WASHINGTON -- Sales of previously owned homes fell for a third straight month in July to their lowest level in five months, the National Association of Realtors reported yesterday.
Existing home sales inched down 0.3% to a seasonally adjusted annual rate of 3.95 million units, following a much larger 3.6% decline in June, the group said. Sales have fallen five out of the first seven months of this year.
Sales in the Northeast plunged 4.8% to a 600,000 annual rate, and sales in the South declined 0.7% to 1.45 million a year. Meanwhile, the West gained 2.4% to reach 850,000 sales annually and the Midwest increased 1% to 1.05 million a year.
Analysts yesterday predicted further modest sales declines similar to the July decrease in the coming months for both existing and new homes in the wake of higher mortgage rates und expected slower economic growth.
Fixed-rate 30-year mortgages averaged about 8.6% in July, up from 8.4% in June, according to Mark Obrinsky, senior economist of the Federal National Mortgage Association.
Along with many other analysts, Obrinsky predicted a "general tapering off in the housing market" during the remaining months of this year. "Single-family home construction and sales will be subject to a slowly decelerating economy," he said.
However, economists don't think the housing market will fall off a cliff anytime soon because the economy is expected to continue growing, boosting household income, and housing is eXpected to remain affordable by historical standards.
Existing home prices actually fell slightly to a $138,600 annual average in July, only the second time this year they have fallen, according to yesterday' s report. Prices are up only 2% from a year ago.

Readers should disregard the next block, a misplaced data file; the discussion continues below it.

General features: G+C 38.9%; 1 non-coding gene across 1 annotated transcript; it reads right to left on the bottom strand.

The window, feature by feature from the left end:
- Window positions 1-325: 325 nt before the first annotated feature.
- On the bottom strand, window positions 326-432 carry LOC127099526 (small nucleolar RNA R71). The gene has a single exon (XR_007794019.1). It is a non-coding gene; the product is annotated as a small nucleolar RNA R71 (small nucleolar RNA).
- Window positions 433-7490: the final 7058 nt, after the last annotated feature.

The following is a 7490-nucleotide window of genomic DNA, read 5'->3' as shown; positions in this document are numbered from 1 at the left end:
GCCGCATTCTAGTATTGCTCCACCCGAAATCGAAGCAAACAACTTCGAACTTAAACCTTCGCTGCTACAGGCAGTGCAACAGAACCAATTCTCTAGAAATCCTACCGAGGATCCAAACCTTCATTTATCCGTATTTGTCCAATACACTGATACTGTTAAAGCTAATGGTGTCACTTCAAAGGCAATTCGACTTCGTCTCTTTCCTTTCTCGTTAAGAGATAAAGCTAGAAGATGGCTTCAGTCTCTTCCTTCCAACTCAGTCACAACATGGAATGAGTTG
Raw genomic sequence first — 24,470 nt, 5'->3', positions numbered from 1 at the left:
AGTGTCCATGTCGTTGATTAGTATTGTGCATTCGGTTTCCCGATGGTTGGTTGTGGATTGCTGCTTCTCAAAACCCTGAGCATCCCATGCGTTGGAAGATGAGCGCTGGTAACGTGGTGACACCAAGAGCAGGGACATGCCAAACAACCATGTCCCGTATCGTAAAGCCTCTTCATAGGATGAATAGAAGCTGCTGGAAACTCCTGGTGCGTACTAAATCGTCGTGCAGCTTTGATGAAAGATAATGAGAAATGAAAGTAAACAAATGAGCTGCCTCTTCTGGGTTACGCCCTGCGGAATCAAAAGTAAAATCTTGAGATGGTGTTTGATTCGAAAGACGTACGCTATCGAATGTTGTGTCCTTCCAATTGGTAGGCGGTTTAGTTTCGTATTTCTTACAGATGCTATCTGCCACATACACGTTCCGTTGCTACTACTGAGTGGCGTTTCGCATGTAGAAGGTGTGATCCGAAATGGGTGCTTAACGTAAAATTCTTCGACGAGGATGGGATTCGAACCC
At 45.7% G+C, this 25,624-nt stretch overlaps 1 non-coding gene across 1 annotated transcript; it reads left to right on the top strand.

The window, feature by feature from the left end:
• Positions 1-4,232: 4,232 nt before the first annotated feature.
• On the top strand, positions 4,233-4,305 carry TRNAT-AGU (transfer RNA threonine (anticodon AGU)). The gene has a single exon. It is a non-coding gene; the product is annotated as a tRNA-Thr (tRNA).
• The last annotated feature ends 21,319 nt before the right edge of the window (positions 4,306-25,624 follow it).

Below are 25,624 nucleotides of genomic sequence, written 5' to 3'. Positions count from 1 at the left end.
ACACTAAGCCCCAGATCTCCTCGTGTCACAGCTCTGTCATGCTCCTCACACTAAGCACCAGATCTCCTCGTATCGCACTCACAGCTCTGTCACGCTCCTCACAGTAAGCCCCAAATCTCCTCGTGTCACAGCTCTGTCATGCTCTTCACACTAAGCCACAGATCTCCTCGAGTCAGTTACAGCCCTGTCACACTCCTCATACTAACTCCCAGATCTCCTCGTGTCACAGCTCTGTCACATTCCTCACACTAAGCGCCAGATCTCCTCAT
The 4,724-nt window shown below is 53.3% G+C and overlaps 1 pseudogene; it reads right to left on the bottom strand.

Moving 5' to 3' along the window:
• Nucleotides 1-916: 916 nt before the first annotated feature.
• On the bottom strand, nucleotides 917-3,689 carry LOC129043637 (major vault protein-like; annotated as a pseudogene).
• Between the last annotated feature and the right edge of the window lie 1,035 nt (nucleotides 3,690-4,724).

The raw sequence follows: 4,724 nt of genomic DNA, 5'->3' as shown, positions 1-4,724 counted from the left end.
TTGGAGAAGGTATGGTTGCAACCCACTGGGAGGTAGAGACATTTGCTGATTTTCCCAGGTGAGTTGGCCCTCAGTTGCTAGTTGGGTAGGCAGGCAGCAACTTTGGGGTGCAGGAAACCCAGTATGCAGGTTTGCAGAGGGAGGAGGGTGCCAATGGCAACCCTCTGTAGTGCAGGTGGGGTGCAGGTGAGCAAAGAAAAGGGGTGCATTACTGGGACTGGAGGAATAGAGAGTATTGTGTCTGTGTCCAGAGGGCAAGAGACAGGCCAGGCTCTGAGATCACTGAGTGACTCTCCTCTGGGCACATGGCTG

"The market remains affordable, and the figures prove it," said Robert Elrod, president of the realtors group, in the report. "Even with fluctuations in mortgage rates, we are on track for the second best year on record for existing single-family home sales."
Some analysts predict that mortgage rates will drift downward slightly during the second haft of this year, thanks to slower growth and the Federal Reserve's willingness to raise short-term rates to fight inflation.
Both Obrinsky and Christine Chmura, chief economist of Crestar Bank, predicted that mortgage rates will be slightly lower at the end of 1994 than they are currently. "Mortgage rates may have seen their peaks," Chmura said.
On the other hand, Stanley Duobims, director of forecasting at the National Association of Home Builders, predicted that mortgage rates on average will continue rising gradually this year and on into next year.
Correspondingly, he also expects that the housing market will cool. "I do expect further declines in housing, but we'll maintain a very nice level of activity," Duobinis said,
Existing home sales have very little effect on gross domestic product because sales of pre-existing assets are not counted as economic growth. Nonetheless, analysts say these sales are important because many families can't purchase a new home until they sell their old one.
The housing market is one of the first places where shifts in monetary policy are felt. Despite five rate increases so far this year by the Fed, however, other housing figures remain mixed.
New home sales fell 14% in June, but year-to-date sales are still up over 6% compared with the same period last year. Also, housing starts grew 4.7% in July, and year to date were up more than 16% compared with 1993.